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SpaceX sets launch for all-civilian mission

Crew scheduled to board rocket late Wednesday by Tribune News Service | September 14, 2021 at 1:58 a.m.
In this July 28, 2021 photo provided by John Kraus, from left, Jared Isaacman, Sian Proctor, Hayley Arceneaux and Chris Sembroski stand in the crew access arm at Launch Complex 39A at Kennedy Space Center in Florida. They will use this arm to board the Falcon 9 rocket on launch day. (John Kraus/Inspiration4 via AP)

The first all-civilian mission on a multiday trip to space looks to launch on Wednesday night from Kennedy Space Center in Merritt Island, Fla.

SpaceX set the five-hour window for liftoff from 8:02 p.m. Wednesday to 1:02 a.m. Thursday.

The Inspiration4 crew, made up of billionaire mission commander Jared Isaacman, pilot Sian Proctor, medical officer Hayley Arceneaux and mission specialist Chris Sembroski, will ride in the SpaceX Crew Dragon Resilience atop a Falcon 9 rocket and blast off from the space center's Launch Pad 39-A. The four completed a full dress rehearsal Sunday for the launch.

The plan for the trip is to orbit the Earth at 335 miles altitude for three days before returning for a splashdown landing off the coast of Florida in either the Atlantic or Gulf of Mexico.

The Space Force's 45th Weather Squadron reports a 70% chance for favorable conditions Wednesday night with thick clouds and precipitation as the primary concerns. A 24-hour backup window shows an 80% chance of favorable conditions.

The four civilians will be the first to launch from Florida in SpaceX's Dragon, and second crew to ride in Resilience, which ferried up the Crew-1 astronauts to the International Space Station back in November 2020 before spending six months attached to the space station and returning to Earth this past May.

Instead of going to the space station, the Inspiration4 mission will just remain in low-Earth orbit, giving its crew a fantastic view of space, orbiting at higher altitude than the space station. Since the Crew Dragon won't be docking with anything, SpaceX has replaced that mechanism with a glass cupola window for even better views.

So far, SpaceX has used two Crew Dragons for its three missions with passengers, with the other being Crew Dragon Endeavour, which is currently parked at the space station with the Crew-2 astronauts.

SpaceX plans to quickly refurbish Resilience for a planned Crew-3 mission to launch as early as Oct. 31.

Inspiration4 is the first planned use of Crew Dragon for civilian flights, but future missions call for civilians to fly and spend time on the space station as well, similar to how Russian Soyuz flights took civilians starting in 2001 with Dennis Tito's trip to the station.

Isaacman, 38, founder and chief executive officer of credit card processing company Shift4 Payments, paid SpaceX an undisclosed sum to command the four-person crew.

The three other passengers were chosen or won their seats as part of the mission's goal of raising funds for the Memphis-based St. Jude Children's Research Hospital, which is known for treating childhood cancer and other life-threatening diseases. Isaacman has donated $100 million to St. Jude and the mission looks to raise a total of $200 million.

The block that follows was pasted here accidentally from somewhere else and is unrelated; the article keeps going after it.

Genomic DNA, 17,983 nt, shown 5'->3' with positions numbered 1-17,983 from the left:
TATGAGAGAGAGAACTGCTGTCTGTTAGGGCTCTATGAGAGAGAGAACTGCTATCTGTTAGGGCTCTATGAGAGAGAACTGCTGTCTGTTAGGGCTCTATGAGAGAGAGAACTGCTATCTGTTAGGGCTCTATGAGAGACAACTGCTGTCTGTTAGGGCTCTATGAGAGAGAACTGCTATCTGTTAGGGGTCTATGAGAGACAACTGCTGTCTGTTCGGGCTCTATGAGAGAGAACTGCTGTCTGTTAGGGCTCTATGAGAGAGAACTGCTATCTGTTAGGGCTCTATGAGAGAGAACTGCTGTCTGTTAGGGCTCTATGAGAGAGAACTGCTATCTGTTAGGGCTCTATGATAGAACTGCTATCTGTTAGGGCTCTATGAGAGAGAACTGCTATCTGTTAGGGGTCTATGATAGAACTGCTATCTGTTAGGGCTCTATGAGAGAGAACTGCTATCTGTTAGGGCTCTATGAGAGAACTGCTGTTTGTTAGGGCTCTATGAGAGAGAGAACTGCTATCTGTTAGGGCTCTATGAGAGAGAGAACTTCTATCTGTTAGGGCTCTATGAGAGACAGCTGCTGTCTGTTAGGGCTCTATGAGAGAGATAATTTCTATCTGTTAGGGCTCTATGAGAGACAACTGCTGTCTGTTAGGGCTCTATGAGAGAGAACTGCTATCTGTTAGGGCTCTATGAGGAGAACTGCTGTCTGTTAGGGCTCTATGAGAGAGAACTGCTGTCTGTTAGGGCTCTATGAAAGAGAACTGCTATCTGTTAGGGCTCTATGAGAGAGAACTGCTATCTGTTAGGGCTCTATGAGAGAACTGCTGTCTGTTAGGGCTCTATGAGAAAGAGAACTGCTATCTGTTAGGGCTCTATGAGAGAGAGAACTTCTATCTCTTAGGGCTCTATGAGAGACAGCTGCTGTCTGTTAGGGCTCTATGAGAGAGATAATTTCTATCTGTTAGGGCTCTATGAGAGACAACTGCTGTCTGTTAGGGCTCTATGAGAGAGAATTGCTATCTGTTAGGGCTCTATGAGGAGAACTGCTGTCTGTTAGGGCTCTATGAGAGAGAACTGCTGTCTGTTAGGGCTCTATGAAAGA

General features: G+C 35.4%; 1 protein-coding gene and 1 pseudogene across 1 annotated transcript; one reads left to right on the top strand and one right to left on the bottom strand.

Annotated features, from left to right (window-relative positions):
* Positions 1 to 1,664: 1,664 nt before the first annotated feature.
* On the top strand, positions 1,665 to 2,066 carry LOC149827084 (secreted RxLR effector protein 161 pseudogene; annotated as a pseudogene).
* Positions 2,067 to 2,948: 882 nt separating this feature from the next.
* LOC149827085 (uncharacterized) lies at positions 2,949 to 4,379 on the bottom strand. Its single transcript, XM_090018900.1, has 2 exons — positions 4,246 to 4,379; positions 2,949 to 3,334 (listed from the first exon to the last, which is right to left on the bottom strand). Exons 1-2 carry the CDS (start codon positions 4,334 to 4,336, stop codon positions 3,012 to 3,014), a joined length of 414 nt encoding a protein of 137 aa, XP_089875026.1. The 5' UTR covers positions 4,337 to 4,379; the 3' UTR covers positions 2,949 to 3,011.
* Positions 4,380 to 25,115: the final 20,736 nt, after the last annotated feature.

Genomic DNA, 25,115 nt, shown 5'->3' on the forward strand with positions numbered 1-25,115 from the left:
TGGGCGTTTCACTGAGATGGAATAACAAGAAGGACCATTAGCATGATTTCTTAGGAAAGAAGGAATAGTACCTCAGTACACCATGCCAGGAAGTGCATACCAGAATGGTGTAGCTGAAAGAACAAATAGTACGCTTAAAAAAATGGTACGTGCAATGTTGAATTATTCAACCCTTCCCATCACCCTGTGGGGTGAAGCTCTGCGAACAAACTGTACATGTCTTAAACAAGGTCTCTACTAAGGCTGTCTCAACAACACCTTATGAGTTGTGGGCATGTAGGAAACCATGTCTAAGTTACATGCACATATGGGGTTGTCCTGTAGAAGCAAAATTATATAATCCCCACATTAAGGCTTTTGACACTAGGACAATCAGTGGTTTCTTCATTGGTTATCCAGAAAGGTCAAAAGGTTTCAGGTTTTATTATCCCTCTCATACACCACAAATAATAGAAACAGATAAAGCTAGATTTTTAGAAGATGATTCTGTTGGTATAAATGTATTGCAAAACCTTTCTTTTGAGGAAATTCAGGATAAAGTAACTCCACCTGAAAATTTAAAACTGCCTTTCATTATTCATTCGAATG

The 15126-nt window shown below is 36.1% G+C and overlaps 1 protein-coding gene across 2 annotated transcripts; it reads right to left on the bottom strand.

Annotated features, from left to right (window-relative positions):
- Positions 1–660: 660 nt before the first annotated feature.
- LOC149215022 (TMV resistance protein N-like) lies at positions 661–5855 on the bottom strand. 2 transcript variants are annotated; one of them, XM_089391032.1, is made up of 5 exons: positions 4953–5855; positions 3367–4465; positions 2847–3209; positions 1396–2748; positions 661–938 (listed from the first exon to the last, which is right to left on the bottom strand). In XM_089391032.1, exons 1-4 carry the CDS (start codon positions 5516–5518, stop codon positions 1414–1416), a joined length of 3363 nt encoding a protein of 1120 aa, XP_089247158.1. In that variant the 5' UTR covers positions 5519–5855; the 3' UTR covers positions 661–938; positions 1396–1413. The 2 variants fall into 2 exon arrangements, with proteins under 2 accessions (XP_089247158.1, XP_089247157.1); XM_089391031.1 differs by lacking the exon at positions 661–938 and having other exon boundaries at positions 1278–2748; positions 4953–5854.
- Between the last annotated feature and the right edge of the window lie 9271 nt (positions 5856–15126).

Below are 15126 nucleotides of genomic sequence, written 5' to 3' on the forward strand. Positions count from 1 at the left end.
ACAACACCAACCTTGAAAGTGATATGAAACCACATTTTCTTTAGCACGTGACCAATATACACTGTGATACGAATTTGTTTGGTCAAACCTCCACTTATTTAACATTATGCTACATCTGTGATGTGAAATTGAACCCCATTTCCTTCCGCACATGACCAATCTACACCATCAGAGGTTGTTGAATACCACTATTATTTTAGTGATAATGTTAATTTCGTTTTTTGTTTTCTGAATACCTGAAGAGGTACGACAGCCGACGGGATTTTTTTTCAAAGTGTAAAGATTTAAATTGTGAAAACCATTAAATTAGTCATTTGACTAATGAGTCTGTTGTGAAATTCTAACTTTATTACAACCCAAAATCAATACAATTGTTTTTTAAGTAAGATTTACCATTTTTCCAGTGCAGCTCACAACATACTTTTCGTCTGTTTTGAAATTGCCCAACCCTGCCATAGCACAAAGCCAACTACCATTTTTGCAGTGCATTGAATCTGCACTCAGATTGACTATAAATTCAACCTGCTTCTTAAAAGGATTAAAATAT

It will be the third major landmark in the burgeoning space tourism industry this year, with Virgin Galactic's flight of founder Richard Branson and others aboard its VSS Unity craft and Amazon and Blue Origin founder Jeff Bezos' trip on the New Shepard rocket.

Both those flights were quick trips up to 50 miles for Virgin Galactic and just over 62 miles for Blue Origin, which allow for a short time of weightlessness and views of the curvature of the Earth before heading back for landing.

After the success of Branson's flight, Virgin Galactic disclosed it would charge new customers $450,000 per flight. Blue Origin has yet to announce its price point.

The SpaceX mission is much more complicated and comes with a higher price tag. The company is working with Axiom Space for the first International Space Station mission in 2022, with a price tag of $55 million for each passenger.

SpaceX offers future civilian flights at undisclosed costs for trips to low-Earth orbit, the International Space Station, lunar orbit and Mars -- the latter of which will be reliant on the successful development of Starship.

The first civilian flight to the moon by SpaceX is also already in the works, aiming for a 2023 flight.

Japanese entrepreneur Yusaku Maezawa has bought all the seats on the Starship flight, which will be a weeklong trip to the moon and back. The mission has been dubbed dearMoon, and Maezawa opened up a contest to take along eight passengers.

But first up is Inspiration4, which has had a whirlwind buildup including a commercial played during the 2021 Super Bowl that helped prompt more than 7,200 people to donate to St. Jude and be among those considered for one of the seats. The mission is also the subject of a Netflix documentary series.

Print Headline: SpaceX sets launch for all-civilian mission

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